Interest in photovoltaic energy comes returns Romania. Unlike the previous period of effervescence, this time two other categories of clients participate actively in the new developments: owners of buildings willing to become prosumers and companies interested in reducing first their electricity bills and then the CO2 footprint. We learned from Alberto Lupașcu what animates and what still blocks the market of electricity production from solar sources.
Solar power is one of the great promises of the moment in Romania’s energy, some even talking about a boom. Do the market signals you receive confirm this idea?
Solar power is present on the Romanian market since 2010, a period in which we also started our local activity, providing photovoltaic equipment at Utility projects level. What happens today in Romania is the natural order of things, meaning adaptation of the energy market. Today, the local market gives strong signals of interest in the photovoltaic industry.
One of the advantages of solar power is the constant reduction of costs with equipment, over the past few years. Is this trend maintained?
Indeed, the trend of the equipment market was downward in terms of prices starting with 2015, but due to the current global context, Covid-19 and lack of raw materials, starting with last year there were significant increases in prices. We are talking especially about photovoltaic panels, where an average increase in prices by 20% was recorded. For mounting systems, the increase was on average by 10%, for those specific to roofs, and over 15% for ground mounting systems. The trend for the following two quarters remains upward.
Are there still big names in solar power that we don’t find yet in Romania? Why? What could attract them in the near future on the domestic market?
Currently, Romania, also with our help, is on the radar of the most important manufacturers of equipment in the industry and investors. However, being at an early stage, in which many legislative amendments take place, it does not attract enough appetite yet. Probably stable and clear legislation in our field would help even more integrate green energy in the domestic market.
An advantage is related to scalability and versatility. In other words, solar technology is suitable for both large solar parks and industrial users, commercial spaces, public buildings and prosumers – natural persons. How do these segments evolve and which of them is more dynamic in this period? Why?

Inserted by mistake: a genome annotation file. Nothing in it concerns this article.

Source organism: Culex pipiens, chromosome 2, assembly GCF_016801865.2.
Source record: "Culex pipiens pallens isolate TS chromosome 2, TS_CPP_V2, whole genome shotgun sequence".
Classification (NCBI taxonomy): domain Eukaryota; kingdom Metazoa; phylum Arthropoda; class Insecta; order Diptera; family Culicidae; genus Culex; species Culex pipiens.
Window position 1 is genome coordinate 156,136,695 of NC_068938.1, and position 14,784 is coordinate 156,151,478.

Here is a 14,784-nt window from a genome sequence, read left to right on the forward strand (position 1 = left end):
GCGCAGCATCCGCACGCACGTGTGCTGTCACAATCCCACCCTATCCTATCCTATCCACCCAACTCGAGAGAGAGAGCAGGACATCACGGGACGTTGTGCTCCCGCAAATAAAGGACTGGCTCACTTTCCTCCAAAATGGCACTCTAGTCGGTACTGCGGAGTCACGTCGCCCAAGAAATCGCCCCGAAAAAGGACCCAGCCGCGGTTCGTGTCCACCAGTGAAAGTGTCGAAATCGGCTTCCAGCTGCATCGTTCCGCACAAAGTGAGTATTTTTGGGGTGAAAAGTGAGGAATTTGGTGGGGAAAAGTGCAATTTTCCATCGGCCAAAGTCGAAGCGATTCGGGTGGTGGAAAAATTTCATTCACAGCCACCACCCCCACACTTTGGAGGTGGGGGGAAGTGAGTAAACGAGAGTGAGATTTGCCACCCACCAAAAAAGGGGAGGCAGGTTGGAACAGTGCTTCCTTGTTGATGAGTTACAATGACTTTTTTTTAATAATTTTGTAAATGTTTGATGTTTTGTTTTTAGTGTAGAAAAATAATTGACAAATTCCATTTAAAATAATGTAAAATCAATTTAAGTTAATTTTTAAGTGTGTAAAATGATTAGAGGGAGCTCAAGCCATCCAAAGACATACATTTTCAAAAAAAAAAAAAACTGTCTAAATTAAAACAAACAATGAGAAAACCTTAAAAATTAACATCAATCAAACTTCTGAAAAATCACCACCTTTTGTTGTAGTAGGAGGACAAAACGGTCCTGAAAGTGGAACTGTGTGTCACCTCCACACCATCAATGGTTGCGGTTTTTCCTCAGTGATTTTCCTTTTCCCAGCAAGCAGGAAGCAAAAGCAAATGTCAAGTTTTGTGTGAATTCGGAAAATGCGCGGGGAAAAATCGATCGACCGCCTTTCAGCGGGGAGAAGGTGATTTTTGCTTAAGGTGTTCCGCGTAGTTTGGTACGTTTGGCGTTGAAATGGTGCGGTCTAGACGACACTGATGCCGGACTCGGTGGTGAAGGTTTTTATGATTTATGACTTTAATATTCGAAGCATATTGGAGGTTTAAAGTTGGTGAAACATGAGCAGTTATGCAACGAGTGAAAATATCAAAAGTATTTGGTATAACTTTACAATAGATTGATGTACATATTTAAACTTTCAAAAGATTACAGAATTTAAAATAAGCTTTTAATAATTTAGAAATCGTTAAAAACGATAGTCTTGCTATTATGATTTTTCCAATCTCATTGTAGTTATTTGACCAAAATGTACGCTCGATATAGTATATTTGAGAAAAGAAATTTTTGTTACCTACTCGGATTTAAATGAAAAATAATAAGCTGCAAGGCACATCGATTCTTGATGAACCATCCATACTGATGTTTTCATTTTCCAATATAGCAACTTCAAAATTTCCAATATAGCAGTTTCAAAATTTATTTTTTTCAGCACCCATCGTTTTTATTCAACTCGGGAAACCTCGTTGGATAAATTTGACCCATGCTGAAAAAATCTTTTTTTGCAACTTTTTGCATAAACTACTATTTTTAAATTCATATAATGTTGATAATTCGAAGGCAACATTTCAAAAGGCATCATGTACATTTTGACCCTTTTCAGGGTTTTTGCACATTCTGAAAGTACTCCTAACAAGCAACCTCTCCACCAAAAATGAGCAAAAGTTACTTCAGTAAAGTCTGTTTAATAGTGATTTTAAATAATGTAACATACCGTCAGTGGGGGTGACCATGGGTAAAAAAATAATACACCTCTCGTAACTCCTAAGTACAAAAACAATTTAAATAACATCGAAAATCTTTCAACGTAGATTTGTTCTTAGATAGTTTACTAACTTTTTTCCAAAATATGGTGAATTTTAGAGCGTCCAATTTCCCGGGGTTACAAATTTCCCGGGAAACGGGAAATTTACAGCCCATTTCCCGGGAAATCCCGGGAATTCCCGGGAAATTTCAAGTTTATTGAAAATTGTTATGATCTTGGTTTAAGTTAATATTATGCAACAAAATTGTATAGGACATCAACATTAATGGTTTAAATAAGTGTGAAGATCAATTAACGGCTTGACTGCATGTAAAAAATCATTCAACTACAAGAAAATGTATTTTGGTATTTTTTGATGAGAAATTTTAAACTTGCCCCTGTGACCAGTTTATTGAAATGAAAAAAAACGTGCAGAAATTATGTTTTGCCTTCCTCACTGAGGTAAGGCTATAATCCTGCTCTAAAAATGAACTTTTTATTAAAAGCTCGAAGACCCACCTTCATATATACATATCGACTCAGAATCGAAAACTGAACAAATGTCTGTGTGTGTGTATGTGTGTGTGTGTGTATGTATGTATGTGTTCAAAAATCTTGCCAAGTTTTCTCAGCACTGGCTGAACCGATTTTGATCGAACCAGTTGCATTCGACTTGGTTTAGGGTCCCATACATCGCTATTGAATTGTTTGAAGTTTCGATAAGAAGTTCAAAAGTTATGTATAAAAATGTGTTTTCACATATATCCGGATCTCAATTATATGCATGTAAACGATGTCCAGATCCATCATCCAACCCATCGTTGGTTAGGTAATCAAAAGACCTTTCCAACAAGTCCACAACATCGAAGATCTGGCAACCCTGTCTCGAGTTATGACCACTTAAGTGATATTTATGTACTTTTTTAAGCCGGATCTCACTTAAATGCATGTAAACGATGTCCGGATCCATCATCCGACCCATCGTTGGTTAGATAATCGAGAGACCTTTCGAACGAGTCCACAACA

On the Romanian market, today we can identify three large categories of demand for solar technology. The residential segment includes natural persons who, which with their own funds or with the help of public programs have access to this technology. These are the emblem of this segment and are also the first customers to set the market in motion after 2018. The commercial segment refers to legal persons that, in general, install capacities of over 100 kW, thus reducing their direct costs with the electricity consumed, by generating “green” electricity in their own photovoltaic power plants. Currently, this is the most dynamic segment.
In the end, the utility segment refers to large photovoltaic power plants. We are talking about medium and long-term projects, aimed to produce large-scale clean energy to be injected into the national grid. Today, from public information, we learn that there are projects with a total installed power of over 1GW under discussion.
When comes to choosing quality PV equipment, what is that we should focus on?
A very important role in choosing the equipment of a PV system is its proper sizing. Each producer of panels and inverters has its own technology design, efficiency, durability and a specific warranty. In the case of the inverter, you must take into account its efficiency, the continuous input voltage, the alternative output voltage, the frequency and the appropriate circuits. The panels must offer high yields and good efficiency, in addition to the guarantees given by the manufacturer for the product and its efficiency over time
From the Greensun perspective, how have things changed in the recent 2-3 years, characterized by both the shock caused by the Covid-19 pandemic and the great repositioning of the EU on green energy, with more ambitious targets and stronger restrictions for competing technologies?
All the above-mentioned factors, such as Covid-19, European legislation through the “Green Deal” project, as well as the global economic context, focused on using renewable sources for the production of electricity and avoiding CO2 emissions, had a great impact on local electricity consumers. Therefore, interest in renewable energy projects has increased significantly. Today we are actively involved together with such consumers to identify “green” and environmentally friendly solutions.
Which of the promises launched by the authorities in Romania do you see as being more useful for the development of the domestic solar power market and which do you think will materialize sooner?
All the initiatives launched by our authorities are aimed at adaptation to the European context and improving the domestic market. It is clear that, being in a new period of transition of the electricity market, we need to be patient and think about their impact in the long run. My opinion is that the most appreciated and immediate change with a significant impact that we are waiting for in the near future will be the law on direct compensation.
This interview first appeared in the printed edition of Energynomics Magazine, issued in June 2021.
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